Hidden debt rising for partners of China’s BRI plan

What is the news?

A new study has found under- reported debts to the tune of $385 billion in projects carried out in dozens of countries under China’s Belt and Road Initiative (BRI), with a rise in “hidden” debt.

The study was conducted by AidData, a development research lab at the College of William & Mary in the U.S. The report studied 13,427 projects across 165 countries worth $843 billion, in the time period from 2000 to 2017, and examined how President Xi Jinping’s BRI plan, launched in 2013, has changed China’s overseas lending.

What are the findings of the study?

Chinese debt burdens are substantially larger than previously understood, and 42 countries now have levels of public debt exposure to China in excess of 10% of GDP.

– The total debt was systematically under-reported to the World Bank’s Debtor Reporting System (DRS) because, in many cases, central government institutions in LMICs [low and middle income countries] are not the primary borrowers responsible for repayment.

– The big difference between China and other prominent sources of overseas financing was that Chinese banks have used “debt rather than aid to establish a dominant position in the international development finance market.

While earlier most overseas lending involved central government institutions, now nearly 70% of China’s overseas lending is now directed to state-owned companies, state-owned banks, special purpose vehicles, joint ventures, and private sector institutions. This has introduced major public financial management challenges for LMICs.

From 2000 to 2017,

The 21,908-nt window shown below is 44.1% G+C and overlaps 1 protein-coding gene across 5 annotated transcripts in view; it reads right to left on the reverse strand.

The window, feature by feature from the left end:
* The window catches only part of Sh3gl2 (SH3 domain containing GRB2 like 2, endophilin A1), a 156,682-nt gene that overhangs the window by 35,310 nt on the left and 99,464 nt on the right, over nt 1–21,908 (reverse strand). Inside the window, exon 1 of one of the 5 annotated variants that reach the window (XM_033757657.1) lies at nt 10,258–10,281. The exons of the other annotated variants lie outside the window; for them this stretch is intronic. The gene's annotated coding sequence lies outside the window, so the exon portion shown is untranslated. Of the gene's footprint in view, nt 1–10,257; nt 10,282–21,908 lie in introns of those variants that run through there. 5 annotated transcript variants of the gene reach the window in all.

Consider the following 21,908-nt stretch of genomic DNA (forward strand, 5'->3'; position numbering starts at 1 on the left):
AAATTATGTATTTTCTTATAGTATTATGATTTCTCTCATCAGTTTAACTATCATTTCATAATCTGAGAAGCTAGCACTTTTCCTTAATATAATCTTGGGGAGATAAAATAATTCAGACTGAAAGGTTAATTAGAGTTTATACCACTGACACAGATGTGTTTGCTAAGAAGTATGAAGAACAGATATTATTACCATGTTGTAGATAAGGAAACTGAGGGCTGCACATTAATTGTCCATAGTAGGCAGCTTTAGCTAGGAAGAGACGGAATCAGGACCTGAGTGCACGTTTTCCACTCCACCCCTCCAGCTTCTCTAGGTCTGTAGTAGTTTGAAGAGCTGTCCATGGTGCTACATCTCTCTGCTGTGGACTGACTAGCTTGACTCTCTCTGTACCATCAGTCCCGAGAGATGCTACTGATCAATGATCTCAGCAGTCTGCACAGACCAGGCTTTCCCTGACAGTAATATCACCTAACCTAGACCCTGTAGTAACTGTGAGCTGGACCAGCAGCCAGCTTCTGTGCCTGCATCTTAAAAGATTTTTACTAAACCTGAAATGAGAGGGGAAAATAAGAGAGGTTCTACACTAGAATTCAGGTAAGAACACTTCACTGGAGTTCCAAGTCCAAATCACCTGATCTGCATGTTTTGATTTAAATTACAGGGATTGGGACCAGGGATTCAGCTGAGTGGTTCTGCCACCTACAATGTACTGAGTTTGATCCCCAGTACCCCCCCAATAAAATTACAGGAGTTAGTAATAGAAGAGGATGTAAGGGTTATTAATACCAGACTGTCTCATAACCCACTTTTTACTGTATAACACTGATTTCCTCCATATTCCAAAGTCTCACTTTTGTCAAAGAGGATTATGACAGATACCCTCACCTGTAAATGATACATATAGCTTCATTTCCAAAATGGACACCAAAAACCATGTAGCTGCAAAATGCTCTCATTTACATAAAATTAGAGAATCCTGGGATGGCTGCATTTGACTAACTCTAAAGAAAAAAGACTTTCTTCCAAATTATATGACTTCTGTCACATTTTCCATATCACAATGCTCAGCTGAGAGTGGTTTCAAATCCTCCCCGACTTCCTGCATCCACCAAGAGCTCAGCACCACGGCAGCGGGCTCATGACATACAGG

– Biggest recipients of Official Dev Assistance: Iraq ($8.5 billion), North Korea ($7.17 billion), Ethiopia ($6.57)

– Biggest recipients of Chinese loans: Russia ($151.8 billion) Venezuela ($81.96 billion) and Angola ($50.47 billion)

– India ranked 23rd in the list of top recipients of Chinese loans from 2000 to 2017, receiving $8.86 billion

– 35% of the BRI infrastructure project portfolio has encountered major implementation problems, such as corruption scandals or labour violations, with Pakistan topping the list of countries with the most number of projects hit by scandals and corruption

China has a 4.2% interest rate, a grace period of less than two years, and a maturity length of less than 10 years. Despite such conditions, what has, however, led to many countries, such as Nepal and Sri Lanka in South Asia, turning to Chinese loans at higher interest rates is the lack of financing options elsewhere for infrastructure projects.

Source: This post is based on the article “Hidden debt rising for partners of China’s BRI plan” published in The Hindu on 1st Oct 2021.

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